I liked CLRS a lot (but I didn't have it assigned as a textbook). Different students like different things and I think we need a better idea of what they like. Feedback requests after a course and maybe even after graduation should help.

At the danger of sounding fawning, your own book with Upfal on

Probability and Computingcontains what I consider a sterling example of a good programming exercise, the Exploratory Assignment 5.8.In fact, I just got these tongue-in-cheek comments back from one of my more mathematically inclined students:

Second process:

I spent a good amount of time trying to find an answer based on theoretical observations, and almost convinced myself to write some code. [...]

I still believe that this question is evil: it actually requires the student to perform the suggested coding. I am still looking for a way to prove the result without introducing the ”last node is almost always a leaf” un-guessable-with-pen-and-paper hint.

I think that is exactly what we are looking for:

Insightthrough experimentation, not merely practical verification of running time guarantees or experience in writing code with pointer manipulation and memory allocation. (Even though these things are good, too.) Of course, such exercises are at least as difficult to construct as a sleek theory question.Good, it seems that pretty much everybody is in agreement here. My practical question then is: what kind of software or website would people recommend to teach about finite automata, context free languages and Turing machines? (Say, the first 3 chapters of Sipser.) Having to program a TM should be a rite of passage for anyone wanting to become a computer scientist, but I'm sure that my TAs can do without having to check them by hand. What are the experiences with the various options for this that are out there?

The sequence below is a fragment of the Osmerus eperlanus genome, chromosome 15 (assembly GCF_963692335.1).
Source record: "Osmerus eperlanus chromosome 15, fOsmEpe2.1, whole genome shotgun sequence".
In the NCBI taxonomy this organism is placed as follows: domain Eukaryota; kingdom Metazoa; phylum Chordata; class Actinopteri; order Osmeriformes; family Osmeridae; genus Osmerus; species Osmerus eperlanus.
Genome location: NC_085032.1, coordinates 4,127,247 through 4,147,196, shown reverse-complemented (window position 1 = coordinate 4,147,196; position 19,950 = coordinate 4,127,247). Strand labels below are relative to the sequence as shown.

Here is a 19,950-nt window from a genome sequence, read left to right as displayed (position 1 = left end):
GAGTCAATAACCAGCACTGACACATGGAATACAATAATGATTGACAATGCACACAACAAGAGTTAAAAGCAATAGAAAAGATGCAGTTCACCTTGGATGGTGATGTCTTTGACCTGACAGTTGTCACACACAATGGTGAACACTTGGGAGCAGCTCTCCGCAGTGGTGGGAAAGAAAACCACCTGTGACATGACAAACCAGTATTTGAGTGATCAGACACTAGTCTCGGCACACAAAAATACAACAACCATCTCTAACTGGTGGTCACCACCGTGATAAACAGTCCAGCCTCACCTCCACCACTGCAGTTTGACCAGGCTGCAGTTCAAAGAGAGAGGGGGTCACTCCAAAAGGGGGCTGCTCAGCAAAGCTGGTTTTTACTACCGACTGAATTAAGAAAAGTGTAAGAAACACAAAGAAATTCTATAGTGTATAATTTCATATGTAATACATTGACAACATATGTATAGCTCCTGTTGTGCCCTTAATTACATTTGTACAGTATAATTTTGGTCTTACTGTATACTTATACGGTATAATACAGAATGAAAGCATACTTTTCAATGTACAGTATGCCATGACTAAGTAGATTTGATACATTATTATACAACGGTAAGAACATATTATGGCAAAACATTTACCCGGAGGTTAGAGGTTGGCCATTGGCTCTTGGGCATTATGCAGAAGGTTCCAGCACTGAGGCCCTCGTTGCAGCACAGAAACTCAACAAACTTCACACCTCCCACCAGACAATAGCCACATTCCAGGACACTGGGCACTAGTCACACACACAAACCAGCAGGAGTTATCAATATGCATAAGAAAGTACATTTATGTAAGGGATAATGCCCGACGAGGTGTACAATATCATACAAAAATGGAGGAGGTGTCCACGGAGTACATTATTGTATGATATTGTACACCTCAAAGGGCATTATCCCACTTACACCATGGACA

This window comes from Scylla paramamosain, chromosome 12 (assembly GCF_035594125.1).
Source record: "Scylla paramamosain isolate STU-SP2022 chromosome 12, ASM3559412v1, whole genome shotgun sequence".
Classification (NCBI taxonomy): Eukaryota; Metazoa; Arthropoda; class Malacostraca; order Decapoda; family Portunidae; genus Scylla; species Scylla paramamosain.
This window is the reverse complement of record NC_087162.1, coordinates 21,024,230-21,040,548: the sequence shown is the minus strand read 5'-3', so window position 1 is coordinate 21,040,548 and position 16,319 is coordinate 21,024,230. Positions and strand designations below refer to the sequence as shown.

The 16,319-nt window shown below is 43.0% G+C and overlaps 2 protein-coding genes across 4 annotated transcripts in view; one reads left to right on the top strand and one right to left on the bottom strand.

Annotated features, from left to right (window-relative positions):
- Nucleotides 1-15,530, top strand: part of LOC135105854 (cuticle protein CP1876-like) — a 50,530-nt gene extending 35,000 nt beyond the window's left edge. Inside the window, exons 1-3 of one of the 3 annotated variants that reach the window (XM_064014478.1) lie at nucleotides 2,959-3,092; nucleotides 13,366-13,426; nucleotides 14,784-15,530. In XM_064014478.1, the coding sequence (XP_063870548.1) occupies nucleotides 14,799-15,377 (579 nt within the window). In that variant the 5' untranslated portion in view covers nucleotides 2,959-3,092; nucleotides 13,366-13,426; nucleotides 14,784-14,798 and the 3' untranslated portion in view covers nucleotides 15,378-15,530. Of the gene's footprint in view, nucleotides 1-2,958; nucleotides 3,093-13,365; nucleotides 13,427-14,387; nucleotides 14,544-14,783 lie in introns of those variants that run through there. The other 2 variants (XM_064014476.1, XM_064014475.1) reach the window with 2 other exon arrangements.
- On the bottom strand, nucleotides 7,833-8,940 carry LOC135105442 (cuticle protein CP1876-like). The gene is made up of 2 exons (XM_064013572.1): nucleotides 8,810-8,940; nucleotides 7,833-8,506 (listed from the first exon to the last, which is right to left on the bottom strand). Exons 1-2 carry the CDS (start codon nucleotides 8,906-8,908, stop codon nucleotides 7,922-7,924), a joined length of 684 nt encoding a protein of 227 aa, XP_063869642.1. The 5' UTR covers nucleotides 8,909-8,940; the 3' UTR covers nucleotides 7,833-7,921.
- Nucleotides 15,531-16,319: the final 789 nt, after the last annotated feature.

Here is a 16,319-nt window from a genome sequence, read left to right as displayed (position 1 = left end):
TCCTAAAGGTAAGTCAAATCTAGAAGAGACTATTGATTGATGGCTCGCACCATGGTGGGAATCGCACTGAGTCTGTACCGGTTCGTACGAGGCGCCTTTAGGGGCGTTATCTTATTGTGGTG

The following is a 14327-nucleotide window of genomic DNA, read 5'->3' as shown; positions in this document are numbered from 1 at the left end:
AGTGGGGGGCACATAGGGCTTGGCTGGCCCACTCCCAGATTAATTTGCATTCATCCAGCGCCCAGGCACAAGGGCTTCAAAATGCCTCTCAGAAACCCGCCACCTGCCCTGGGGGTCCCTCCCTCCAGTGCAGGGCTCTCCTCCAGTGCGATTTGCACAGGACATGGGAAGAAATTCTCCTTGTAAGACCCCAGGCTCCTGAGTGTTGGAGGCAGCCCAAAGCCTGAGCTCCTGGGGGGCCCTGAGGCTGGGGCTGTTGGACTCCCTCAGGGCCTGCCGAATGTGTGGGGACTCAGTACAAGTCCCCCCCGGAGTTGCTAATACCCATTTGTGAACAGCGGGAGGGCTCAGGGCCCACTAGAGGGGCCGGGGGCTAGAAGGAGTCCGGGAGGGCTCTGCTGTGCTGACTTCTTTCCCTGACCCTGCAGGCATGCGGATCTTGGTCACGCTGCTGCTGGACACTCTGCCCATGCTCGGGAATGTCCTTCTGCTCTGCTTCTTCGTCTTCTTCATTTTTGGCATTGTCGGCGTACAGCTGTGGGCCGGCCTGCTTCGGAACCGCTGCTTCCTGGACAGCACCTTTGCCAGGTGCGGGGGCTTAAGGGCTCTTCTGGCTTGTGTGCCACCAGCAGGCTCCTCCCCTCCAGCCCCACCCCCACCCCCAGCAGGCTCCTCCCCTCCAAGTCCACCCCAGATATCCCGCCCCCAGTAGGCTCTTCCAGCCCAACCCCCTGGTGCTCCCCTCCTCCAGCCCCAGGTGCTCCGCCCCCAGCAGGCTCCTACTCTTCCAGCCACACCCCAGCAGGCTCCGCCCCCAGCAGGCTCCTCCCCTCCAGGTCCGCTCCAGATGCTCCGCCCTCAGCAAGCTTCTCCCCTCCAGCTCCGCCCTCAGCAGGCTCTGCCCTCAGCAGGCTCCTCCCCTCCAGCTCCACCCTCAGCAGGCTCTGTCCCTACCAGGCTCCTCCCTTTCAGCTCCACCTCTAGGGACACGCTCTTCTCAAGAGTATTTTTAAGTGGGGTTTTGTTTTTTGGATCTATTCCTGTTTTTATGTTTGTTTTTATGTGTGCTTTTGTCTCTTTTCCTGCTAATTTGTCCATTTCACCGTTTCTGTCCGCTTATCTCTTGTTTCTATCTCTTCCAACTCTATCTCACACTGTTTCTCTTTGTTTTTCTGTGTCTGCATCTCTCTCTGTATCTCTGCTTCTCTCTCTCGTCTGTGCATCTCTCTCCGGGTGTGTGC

To Wim van Dam:

You could specify the IO and have a website that judges the solutions automatically. The students can try as often as they want up to the deadline.

What would be great would be to develop a repository of good programming problems. Data structures problems are easy to come by (and our students get plenty of hands on practice with them) but good algorithms programming questions are trickier.

One kind of assignment that is nice to do involves analyzing the cut-over point for divide-and-conquer algrithms; i.e. don't run the recursion to the bottom - when should one switch? (Years ago Iam Munro suggested the nice problem of optimizing when to switch from Strassen's algorithm to ordinary matrix multiplication - the cross-over point is closer to 10x10 than 100x100 matrices.)

Good textbooks could serve this role as they do for conventional problems but there is no reason to wait for a new texbook.

BTW: My two favorites for pencil and paper algorithms questions are Udi Manber's old algorithms text and the recent algorithms text by Kleinberg & Tardos (my current favorite text by a wide margin). Coincidently, both texts take a very constructive approach to algorithm design as opposed to the usual catalog-based approach.

The title of your post had it exactly right

What We're Doing Wrong: Programming in Theory Classes

I already posted this on my own blog, but Michael suggested I copy it here as well.